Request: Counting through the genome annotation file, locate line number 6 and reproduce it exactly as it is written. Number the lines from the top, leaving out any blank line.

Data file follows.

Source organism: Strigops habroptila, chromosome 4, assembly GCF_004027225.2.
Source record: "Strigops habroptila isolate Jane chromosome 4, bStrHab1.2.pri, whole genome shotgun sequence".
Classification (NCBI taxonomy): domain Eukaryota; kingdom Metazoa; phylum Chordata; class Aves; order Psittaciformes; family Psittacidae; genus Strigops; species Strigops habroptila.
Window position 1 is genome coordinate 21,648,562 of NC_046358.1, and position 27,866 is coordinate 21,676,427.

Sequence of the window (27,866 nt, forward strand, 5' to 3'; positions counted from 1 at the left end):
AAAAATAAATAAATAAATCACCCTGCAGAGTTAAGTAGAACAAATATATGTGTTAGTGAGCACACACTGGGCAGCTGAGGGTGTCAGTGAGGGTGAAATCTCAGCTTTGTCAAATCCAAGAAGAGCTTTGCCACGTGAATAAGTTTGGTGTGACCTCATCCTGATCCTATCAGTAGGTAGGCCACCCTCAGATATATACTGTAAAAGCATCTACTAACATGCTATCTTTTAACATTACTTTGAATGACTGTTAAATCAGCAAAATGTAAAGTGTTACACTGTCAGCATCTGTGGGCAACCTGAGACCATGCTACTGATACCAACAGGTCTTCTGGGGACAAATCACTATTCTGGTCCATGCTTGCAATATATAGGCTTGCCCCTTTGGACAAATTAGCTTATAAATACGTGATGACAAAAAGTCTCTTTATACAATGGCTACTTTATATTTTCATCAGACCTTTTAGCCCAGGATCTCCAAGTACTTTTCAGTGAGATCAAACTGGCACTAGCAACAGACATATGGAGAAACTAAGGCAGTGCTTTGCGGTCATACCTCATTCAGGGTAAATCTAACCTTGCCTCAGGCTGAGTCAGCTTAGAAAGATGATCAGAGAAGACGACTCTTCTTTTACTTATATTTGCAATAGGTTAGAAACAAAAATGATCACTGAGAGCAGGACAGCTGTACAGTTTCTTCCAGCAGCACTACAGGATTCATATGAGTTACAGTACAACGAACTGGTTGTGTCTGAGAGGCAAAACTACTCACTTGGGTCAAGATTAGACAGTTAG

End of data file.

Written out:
AAAAATAAATAAATAAATCACCCTGCAGAGTTAAGTAGAACAAATATATGTGTTAGTGAGCACACACTGGGCAGCTGAGGGTGTCAGTGAGGGTGAAATCTCAGCTTTGTCAAATCCAAGAAGAGCTTTGCCACGTGAATAAGTTTGGTGTGACCTCATCCTGATCCTATCAGTAGGTAGGCCACCCTCAGATATATACTGTAAAAGCATCTACTAACATGCTATCTTTTAACATTACTTTGAATGACTGTTAAATCAGCAAAATGTAAAGTGTTACACTGTCAGCATCTGTGGGCAACCTGAGACCATGCTACTGATACCAACAGGTCTTCTGGGGACAAATCACTATTCTGGTCCATGCTTGCAATATATAGGCTTGCCCCTTTGGACAAATTAGCTTATAAATACGTGATGACAAAAAGTCTCTTTATACAATGGCTACTTTATATTTTCATCAGACCTTTTAGCCCAGGATCTCCAAGTACTTTTCAGTGAGATCAAACTGGCACTAGCAACAGACATATGGAGAAACTAAGGCAGTGCTTTGCGGTCATACCTCATTCAGGGTAAATCTAACCTTGCCTCAGGCTGAGTCAGCTTAGAAAGATGATCAGAGAAGACGACTCTTCTTTTACTTATATTTGCAATAGGTTAGAAACAAAAATGATCACTGAGAGCAGGACAGCTGTACAGTTTCTTCCAGCAGCACTACAGGATTCATATGAGTTACAGTACAACGAACTGGTTGTGTCTGAGAGGCAAAACTACTCACTTGGGTCAAGATTAGACAGTTAG